Philanthropy in our community is evolving to more effectively target deep-seated, generational challenges. Funders are supporting “asset-based community development,” recognizing that the solutions to community problems will best be solved by the residents in those communities. Kathy Norcross Watts, Winston-Salem Monthly, November 29,2015
The 90-feet by 100-feet park, supported in part with a $125,000 grant from the Trust, will incorporate replicas of two elements favored by Roanoke Rapids skaters — the steps of Kirkwood Adams and the railings of the high school.The 90-feet by 100-feet park will incorporate replicas of two elements favored by Roanoke Rapids skaters — the steps of Kirkwood Adams and the railings of the high school. RRSPIN.com,
A series of grants were given by the Trust to organizations working in the Twin Counties to expand access to healthy local foods and increase opportunities for active living. Corey Davis, Rocky Mount Telegram, November 22, 2015
Vidant Beaufort Hospital in Washington was awarded more than $753,000 this month from the Trust to target patients who struggle with both mental health issues and chronic illnesses as part of the trust’s Healthy Places NC initiative. Caroline Hudson, Washington Daily News, November 22, 2015
A $1.5 million grant from the Kate B. Reynolds Charitable Trust is funding the launch of a program to help low-income Rockingham County residents with chronic medical conditions or mental health needs. Owen Covington, Triad Business Journal, November 20, 2015
The Burke County community, with support from the Trust, is working to promote active living and healthy eating, as well as grow and sustain local food systems and nearby agriculture as part of the county-wide effort to improve health. Trust funding will go toward promoting year-round physical activity for residents, establishing wellness programs, and educating residents about healthy food options. The grants are part of the Trust’s Healthy Places NC, a long-term initiative aimed at improving the quality of life and health in rural, financially disadvantaged North Carolina counties.
The Trust is providing a $1.5 million grant to launch a coordinated effort to provide assistance to low-income individuals who have chronic medical conditions and/or mental health needs in Rockingham County. The funding is part of a larger effort to build, strengthen and align health, behavioral health, and social services throughout the community. The grant is part of the Trust’s Healthy Places NC effort, a long-term initiative to improve the quality of life and health in rural, financially disadvantaged North Carolina counties.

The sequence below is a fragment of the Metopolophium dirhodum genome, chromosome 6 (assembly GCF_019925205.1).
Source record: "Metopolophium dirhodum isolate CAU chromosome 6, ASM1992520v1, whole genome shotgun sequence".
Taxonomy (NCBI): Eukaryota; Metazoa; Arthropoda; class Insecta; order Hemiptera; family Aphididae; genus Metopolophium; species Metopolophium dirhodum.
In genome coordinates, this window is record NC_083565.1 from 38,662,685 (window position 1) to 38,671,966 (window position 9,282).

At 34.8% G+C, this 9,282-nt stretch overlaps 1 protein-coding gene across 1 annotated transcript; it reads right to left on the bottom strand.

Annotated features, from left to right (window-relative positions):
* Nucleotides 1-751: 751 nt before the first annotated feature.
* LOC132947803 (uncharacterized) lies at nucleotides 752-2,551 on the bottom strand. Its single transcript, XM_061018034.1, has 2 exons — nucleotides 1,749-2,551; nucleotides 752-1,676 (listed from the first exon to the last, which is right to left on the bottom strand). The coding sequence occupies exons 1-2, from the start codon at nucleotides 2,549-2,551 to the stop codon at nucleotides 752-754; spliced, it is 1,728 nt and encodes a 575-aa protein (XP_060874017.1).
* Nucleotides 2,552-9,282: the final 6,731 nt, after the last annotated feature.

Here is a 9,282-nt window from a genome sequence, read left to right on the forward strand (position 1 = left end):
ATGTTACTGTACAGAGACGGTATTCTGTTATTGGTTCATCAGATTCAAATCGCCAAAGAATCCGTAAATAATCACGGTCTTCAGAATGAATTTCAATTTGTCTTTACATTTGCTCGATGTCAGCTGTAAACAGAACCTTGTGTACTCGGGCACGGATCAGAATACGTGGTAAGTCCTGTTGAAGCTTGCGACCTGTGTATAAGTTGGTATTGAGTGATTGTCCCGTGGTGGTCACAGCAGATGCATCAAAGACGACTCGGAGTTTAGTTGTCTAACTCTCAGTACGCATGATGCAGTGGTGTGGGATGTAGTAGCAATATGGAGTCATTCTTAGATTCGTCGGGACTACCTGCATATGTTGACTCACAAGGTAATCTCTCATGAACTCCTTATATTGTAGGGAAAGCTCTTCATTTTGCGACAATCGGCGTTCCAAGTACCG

The Trust is shaking things up in the world of rural philanthropic giving by providing up to $100 million in place-based grants to 10 to 12 financially-disadvantaged counties in North Carolina over the next 10 years. Kate Menzies, The Rural Monitor, November 10, 2015
In a matter of hours Saturday, an empty plot of land on Warlick’s Church Road in Connelly Springs will be transformed into a place where childhood memories are made. A new playground will be built where kids and grown-ups can play and get exercise. Maureen O'Boyle, WBTV.com, November 12, 2015
With support from the Trust, the Twin Counties are expanding physical activity opportunities for students and employees, as well as community members in Edgecombe and Nash Counties. The community is also focused on expanding access to local food to support nearby agriculture and promote healthy eating. The investments are part of Healthy Places NC, a long-term Trust effort to improve the quality of life and health in rural, financially disadvantaged North Carolina counties.
Beaufort County, with support from the Trust, is enhancing primary care support and increasing access for uninsured community members diagnosed with both behavioral health needs and diabetes. One program also will serve low-income individuals in Pitt and Greene counties. The investments are part of the Trust’s Healthy Places NC, a long-term initiative aimed at improving the quality of life and health in rural, financially disadvantaged North Carolina counties.
The N.C. Medical Society Foundation has received funding for a program designed to help rural doctors move toward lower-cost, higher-quality health care delivery. Owen Covington, Triad Business Journal, November 3, 2015
The City of Morganton has been awarded a $150,000 grant from the Trust to help renovate Martin Luther King Jr. Park on Bouchelle Street. City staff will start finalizing designs for the park that will include a splash pad, new playground features, upgrades to the restrooms, new fencing and lighting, and seat walls. WHKY.com, November 3, 2015